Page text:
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Credit: Sydney Curran

When I say that I’m a double major and double minor, it sounds like a carefully planned achievement. But what truly brings me joy is not the accomplishment that’ll go on my transcript. It’s what I explain after listing my areas of study: that they came about because I went where curiosity led me.

Starting college during the COVID-19 pandemic, the most concrete part of my experience was the academics. During those first two semesters, half of my classes were made up of the Integrated Studies Program, a requirement for Benjamin Franklin Scholars in the College of Arts and Sciences. What this really meant was that in the fall, we dissected Homer’s “Iliad” in classical studies while reading Erasmus in history. The next semester, we learned about behavior in positive psychology while attempting Jain vegetarianism as part of religious studies. More than specific topics, however, what BFS really taught me is that when it comes to separate disciplines, overlap — integration — matters more than difference.

From there, the rest is history. My time in BFS cemented my decision to major in both Hispanic studies and political science. Post-ISP, I was required to take three BFS seminars. After my first, on Shakespeare, I fell in love with English and decided to complete the minor. And when I stumbled upon global medieval studies at the end of my junior year, I quickly added that minor, too.

None of these important academic choices were particularly strategic. I didn’t take on any of my majors and minors because I thought they’d look great on my transcript or help me professionally, but they’ve taught me so much. They represent what college is really about: exploration. Throughout my Penn experience, my main goal has been to learn but never to force myself to be interested in areas I didn’t feel genuinely curious about — at least, not beyond giving them the “old college try.” 

To any and all undergraduates reading, please delve into the interests you didn’t have the opportunity to pursue in high school — and even if you’re an upperclassman, the ones that you feel are being sparked now. Allow curiosity, not just perceived usefulness or resume bling, to dictate how you spend your time. Let it lead you both within and beyond the classroom. Spend six-plus hours per week in Charles Addams Fine Arts Hall for a drawing class. Visit Van Pelt Library and borrow more books, across genres, than you can hope to finish in an academic year. Attend talks, performances, concerts, and movies both on and off campus. Walk around inside of museums and outside in Philadelphia. And apply to work for the student newspaper — especially if, like I did, you have no prior experience.

As anyone who works for The Daily Pennsylvanian knows, curiosity is central to journalism. As a writer for 34th Street this year, it inspired me to cover an array of topics, from niche musical genres to public libraries. For the copy department, curiosity is uniquely crucial. In the Red Room — copy’s headquarters — curiosity is expanded and focused on every single detail. A copy editor’s job isn’t just about fixing grammar, spelling, and style; it’s also about fact-checking every statement an article makes. Often, it means dozens of open tabs, and a seven-year-old laptop’s fans running louder than a jet engine (fact-checked, yes, this might be an exaggeration).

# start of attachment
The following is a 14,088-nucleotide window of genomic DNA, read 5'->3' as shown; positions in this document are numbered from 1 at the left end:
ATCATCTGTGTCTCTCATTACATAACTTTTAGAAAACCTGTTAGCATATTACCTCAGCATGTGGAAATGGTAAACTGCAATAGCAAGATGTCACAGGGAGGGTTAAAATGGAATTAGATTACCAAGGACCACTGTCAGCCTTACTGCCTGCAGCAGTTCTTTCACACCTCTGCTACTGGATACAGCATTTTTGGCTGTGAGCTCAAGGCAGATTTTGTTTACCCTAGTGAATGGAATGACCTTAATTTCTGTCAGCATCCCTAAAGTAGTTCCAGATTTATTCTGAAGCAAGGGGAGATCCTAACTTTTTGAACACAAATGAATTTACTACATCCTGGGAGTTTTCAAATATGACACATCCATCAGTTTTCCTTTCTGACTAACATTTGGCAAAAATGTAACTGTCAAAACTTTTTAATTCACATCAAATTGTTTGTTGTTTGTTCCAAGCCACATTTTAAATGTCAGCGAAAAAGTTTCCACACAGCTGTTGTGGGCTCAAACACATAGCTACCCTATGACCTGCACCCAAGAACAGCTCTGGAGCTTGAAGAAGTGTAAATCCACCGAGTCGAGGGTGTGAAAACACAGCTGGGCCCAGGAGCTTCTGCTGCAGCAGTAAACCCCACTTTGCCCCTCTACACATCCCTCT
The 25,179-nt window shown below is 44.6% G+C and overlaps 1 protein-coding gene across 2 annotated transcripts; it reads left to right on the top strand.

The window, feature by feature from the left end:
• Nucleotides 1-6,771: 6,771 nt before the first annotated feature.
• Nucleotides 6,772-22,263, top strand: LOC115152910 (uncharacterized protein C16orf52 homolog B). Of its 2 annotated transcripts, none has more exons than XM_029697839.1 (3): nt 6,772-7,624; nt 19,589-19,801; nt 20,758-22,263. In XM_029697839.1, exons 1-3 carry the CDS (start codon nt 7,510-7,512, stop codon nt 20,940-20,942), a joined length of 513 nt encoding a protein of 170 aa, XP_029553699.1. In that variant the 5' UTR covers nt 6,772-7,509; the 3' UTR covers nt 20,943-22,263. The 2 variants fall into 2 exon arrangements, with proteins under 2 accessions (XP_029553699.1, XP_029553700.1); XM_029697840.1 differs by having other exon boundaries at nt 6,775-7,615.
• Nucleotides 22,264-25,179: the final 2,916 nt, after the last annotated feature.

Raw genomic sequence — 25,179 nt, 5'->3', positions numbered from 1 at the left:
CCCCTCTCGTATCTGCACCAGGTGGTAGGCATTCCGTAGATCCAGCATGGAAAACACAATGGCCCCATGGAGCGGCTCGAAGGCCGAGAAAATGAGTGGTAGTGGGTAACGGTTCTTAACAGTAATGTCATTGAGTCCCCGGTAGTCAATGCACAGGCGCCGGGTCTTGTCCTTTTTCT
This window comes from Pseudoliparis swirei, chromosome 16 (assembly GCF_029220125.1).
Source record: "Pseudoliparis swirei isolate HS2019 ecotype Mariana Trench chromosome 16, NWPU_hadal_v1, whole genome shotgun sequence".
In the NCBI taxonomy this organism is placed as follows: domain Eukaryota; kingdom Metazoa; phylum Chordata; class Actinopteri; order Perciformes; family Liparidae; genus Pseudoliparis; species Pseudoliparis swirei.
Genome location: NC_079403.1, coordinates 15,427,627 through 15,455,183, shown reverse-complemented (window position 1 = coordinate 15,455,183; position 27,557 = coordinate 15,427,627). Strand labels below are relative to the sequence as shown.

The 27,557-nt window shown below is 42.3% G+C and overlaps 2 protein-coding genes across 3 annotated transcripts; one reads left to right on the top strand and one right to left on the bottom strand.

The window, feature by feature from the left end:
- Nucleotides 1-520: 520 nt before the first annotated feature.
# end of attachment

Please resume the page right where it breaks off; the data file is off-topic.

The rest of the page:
Copy-editing can be exhausting. But more often, it’s exhilarating. Nowhere else can I say that I’ve worked on a basketball recap one minute and breaking news the next. I’ve learned so much about campus happenings and culture thanks to copy. And it’s also fundamentally important to publications like the DP. Professionalism, integrity, and the trust of readers rely as much on those behind the scenes as those listed in bylines. In a world where it’s easier than ever to encounter misinformation, copy-editing is a service to truth-telling that’s more essential than ever. And I’m so proud to have been a part of it.

To those reading, stay informed. The fact that you’re reading the DP is a great sign. Thank you for supporting student journalism. But don’t allow yourself to be limited in your sources. Never be satisfied with a headline or with a single article. Click on the links your news outlets cite and venture beyond them. Fact-check where you’re doubtful, and even where you’re not. Read across the political spectrum. Question your own assumptions, and those any writer or editor might make — for all our hard work, journalists are still human.

As I wrap up, I’m reminded of the many people I’m grateful for. Like any good editor, I’ll keep it concise. Thank you to Brittany and Sophie, my predecessors, for all your dedication and encouragement. Thank you to Allyson, for being the best co-copy editor and fellow Philadelphia sports fan. Thank you to everyone who made the Red Room warm, filled with laughter and inside jokes. And thank you to my friends and family who read everything I write and listen anytime I say a sentence “sounds weird.” Your support means far more than I can keep within 1,000 words.

Soon, the DP sticker on my laptop will signify my role as an alumna, not a staffer. But I’ll hold on to what the DP and Penn have taught me. I’ll continue to verify the truth where I can. I’ll watch YouTube video essays and go down Wikipedia rabbit holes, collect fun facts and be curious about the places and people around me. And although I’ll depart from my regular schedule of copy shifts, I’ll keep the memories and friendships I’ve made.  At the end of these four years, I guess there’s one last thing to say. As I wrote many times on Slack after copy-editing articles — “Done!”

JULIA FISCHER is a College senior studying political science and Hispanic studies from Virginia. She served as copy editor on the 139th board of The Daily Pennsylvanian. Her email is